Common — Be

Be: Common’s triumphant second-wind in his career, which saw him regaining his focus in messages and ability to lyrically explore/connect ideas. Further assisted by the production efforts of a younger Kanye West and J Dilla, “Be” re-established Common as a premiere lyricist in the genre of Hip Hop after his string of “soulquarian”/90s albums had come to an end, and fans had felt way too disconnected to understand the ambitious vision of “Electric Circus” – his last studio album prior to this one.

“Be” was a textbook showcase of strong Hip Hop fundamentals – Beats, rhymes and empowerment. Audiences hear Common rap over tasteful soul samples throughout the album; vividly painting stories of Chicago’s ghettos and how it affected himself and the black-youth. Promoting listeners to find new inspirations instead of alcohol-dependency and circumstance-complacency through lyrical motifs which praise his daughter, music, sobriety, role models, god and family. I think Common even addresses how the then-prevalent “Bling-era” of rap had negatively affected black culture on a few songs too.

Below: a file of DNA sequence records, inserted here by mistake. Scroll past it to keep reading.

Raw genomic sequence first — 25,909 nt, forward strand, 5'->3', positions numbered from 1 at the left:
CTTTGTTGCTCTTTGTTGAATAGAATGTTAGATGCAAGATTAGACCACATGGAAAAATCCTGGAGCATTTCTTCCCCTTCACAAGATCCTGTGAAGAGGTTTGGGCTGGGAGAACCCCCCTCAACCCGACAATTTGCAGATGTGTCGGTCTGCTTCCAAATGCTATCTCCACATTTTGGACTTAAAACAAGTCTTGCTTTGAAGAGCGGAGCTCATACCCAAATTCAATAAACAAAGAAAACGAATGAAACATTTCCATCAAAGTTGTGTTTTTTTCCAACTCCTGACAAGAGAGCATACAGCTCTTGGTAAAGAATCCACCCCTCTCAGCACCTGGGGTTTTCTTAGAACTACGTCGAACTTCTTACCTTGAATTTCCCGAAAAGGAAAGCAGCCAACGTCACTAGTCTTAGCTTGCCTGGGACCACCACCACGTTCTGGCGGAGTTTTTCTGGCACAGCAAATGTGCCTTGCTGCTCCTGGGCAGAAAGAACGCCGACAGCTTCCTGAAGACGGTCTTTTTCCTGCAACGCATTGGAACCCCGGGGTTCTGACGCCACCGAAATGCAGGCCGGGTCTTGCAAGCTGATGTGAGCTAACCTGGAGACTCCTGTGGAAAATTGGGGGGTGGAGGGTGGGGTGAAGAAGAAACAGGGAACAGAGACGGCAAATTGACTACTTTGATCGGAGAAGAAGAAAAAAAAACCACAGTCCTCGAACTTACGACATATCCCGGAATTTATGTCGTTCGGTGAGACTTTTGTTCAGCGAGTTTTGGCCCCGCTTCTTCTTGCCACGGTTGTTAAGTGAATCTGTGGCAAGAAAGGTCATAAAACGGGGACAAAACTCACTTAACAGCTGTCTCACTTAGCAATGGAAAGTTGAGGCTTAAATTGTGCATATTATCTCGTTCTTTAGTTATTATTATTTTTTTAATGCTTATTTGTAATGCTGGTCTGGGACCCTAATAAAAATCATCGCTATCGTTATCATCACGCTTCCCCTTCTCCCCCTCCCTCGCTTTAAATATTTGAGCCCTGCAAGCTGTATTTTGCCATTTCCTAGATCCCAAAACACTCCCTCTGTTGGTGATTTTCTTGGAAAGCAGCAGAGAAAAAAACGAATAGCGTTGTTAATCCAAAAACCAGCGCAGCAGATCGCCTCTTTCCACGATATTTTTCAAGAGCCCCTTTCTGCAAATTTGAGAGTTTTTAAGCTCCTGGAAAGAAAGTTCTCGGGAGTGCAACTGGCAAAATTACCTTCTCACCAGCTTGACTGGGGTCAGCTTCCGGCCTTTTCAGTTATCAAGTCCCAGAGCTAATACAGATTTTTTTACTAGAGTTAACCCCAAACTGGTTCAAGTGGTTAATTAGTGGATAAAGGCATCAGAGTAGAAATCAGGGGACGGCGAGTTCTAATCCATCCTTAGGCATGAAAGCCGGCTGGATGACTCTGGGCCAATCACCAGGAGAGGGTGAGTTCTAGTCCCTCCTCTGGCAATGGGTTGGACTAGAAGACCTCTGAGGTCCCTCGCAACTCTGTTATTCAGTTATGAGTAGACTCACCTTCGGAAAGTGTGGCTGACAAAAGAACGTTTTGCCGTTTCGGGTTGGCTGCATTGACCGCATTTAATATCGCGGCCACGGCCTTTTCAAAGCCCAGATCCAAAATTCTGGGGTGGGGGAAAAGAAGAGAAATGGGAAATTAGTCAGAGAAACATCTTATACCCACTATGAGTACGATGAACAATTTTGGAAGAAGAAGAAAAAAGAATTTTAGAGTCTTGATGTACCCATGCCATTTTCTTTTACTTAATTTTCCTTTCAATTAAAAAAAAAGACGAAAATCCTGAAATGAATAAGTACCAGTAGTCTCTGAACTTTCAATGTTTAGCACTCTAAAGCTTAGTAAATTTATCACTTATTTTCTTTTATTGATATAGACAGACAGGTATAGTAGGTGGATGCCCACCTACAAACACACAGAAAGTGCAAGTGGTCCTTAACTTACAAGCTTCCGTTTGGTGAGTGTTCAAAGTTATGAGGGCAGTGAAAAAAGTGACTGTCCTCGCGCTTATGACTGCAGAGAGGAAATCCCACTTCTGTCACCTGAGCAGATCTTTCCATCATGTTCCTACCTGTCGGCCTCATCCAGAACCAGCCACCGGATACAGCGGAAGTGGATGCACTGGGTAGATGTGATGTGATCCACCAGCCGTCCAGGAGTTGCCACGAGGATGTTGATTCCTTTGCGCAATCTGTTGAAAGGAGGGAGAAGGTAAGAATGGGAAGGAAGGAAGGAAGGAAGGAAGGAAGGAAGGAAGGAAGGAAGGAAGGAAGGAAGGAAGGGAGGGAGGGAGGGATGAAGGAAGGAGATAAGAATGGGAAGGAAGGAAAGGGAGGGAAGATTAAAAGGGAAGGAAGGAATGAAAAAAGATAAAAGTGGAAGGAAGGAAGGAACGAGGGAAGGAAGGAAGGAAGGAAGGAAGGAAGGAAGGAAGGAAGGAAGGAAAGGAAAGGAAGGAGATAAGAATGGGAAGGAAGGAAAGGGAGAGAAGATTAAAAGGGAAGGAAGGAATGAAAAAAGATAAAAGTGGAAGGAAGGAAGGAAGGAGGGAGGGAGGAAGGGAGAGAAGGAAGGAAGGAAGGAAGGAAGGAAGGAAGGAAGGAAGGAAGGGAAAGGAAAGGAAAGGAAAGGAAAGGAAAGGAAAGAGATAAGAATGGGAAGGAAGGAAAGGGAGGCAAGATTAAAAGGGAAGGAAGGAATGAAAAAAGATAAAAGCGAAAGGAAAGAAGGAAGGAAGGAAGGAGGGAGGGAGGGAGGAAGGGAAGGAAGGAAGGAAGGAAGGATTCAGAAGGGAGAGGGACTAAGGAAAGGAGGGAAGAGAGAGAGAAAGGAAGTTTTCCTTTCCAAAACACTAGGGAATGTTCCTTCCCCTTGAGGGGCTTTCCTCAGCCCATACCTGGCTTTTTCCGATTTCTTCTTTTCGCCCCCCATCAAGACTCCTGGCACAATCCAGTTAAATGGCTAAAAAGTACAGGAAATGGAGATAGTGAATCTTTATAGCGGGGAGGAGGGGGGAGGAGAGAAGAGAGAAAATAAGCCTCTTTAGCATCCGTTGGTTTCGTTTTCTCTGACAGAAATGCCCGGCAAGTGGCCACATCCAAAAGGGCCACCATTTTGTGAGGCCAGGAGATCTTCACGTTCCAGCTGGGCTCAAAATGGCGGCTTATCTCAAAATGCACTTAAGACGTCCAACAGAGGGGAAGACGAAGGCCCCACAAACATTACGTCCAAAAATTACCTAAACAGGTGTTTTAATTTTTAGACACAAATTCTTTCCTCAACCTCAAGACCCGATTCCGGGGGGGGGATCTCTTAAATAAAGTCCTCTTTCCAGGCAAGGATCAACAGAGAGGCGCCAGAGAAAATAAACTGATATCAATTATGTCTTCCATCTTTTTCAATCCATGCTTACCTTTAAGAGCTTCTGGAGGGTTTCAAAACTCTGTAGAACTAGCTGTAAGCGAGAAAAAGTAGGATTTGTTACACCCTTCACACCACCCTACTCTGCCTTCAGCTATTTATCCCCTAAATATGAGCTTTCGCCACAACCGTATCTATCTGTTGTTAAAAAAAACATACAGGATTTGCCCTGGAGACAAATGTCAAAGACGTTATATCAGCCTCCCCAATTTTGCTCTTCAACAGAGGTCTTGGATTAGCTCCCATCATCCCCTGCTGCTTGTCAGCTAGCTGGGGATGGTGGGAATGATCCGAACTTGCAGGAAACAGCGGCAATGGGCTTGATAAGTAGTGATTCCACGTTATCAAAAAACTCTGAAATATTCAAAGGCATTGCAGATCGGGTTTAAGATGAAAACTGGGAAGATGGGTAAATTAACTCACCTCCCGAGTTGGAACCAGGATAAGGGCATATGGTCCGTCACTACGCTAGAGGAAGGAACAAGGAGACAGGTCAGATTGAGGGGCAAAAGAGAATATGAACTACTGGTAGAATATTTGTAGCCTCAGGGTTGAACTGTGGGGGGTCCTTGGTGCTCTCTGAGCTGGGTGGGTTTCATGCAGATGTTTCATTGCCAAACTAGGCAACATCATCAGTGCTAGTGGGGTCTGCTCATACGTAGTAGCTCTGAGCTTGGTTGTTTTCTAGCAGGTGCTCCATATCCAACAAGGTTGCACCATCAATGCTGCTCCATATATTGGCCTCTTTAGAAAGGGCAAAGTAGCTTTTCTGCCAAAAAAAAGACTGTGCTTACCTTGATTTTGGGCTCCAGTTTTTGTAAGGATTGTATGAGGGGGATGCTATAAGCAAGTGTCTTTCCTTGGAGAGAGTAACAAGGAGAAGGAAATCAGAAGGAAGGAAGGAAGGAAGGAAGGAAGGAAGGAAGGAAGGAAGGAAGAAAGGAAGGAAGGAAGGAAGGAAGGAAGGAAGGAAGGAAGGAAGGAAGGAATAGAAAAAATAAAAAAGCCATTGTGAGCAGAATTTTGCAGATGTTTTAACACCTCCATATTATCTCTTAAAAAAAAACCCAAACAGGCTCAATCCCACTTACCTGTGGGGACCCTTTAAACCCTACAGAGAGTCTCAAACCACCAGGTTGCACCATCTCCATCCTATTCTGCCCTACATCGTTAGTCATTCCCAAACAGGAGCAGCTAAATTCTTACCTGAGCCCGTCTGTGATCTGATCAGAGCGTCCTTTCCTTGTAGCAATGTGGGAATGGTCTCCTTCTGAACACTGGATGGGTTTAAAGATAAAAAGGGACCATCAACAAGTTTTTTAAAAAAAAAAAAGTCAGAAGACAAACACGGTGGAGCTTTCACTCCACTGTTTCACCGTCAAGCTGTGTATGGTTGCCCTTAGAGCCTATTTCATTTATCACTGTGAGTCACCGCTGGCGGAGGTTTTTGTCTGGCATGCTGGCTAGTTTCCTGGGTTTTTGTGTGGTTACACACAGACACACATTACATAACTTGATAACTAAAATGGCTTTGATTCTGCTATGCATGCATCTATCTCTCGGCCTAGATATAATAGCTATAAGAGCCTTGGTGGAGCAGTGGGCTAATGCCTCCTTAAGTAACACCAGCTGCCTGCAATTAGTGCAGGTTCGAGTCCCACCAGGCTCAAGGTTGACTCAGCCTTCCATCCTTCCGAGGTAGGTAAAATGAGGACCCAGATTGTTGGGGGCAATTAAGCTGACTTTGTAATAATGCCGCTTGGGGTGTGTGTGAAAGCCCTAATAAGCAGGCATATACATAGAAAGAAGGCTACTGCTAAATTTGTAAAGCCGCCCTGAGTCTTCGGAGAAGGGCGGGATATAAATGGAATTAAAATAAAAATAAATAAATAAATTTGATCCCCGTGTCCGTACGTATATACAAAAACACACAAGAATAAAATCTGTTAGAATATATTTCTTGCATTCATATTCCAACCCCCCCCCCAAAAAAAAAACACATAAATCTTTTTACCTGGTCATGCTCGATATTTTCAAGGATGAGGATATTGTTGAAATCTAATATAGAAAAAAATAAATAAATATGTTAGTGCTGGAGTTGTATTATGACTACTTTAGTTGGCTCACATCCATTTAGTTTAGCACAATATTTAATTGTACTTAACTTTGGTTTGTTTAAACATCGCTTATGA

However, the lyrical content of “Be” never feels too cliché or boring and actually encourages a lot of repeat-listens; Common seems to have meticulously laced each song with layers of double-entendres and wordplay. Of course, there’s the style of Kanye’s early soul-sampling and J Dilla’s production talent too, but I think the strength of those two factors should be credited to Common’s ability to marry vulnerability and self-reflection harmoniously in his flows and lyrics – thus creating one of Hip Hop’s most honest and empowering albums, and further setting a new standard of “conscious-rap”.

Listen to the full album below:



Before the Cilvia Demo EP dropped, Isaiah Rashad was originally gonna drop a mixtape titled “Pieces of a Kid”. The rumoured mixtape was never released but fans made their own versions instead with songs released by Zay on SoundCloud and others scattered elsewhere. The finished products are 2 well-known mixtapes – Welcome To The Game and Pieces Of A Kid – which to me, could’ve possibly gone down as one or two of Hip Hop’s greatest mixtapes ever.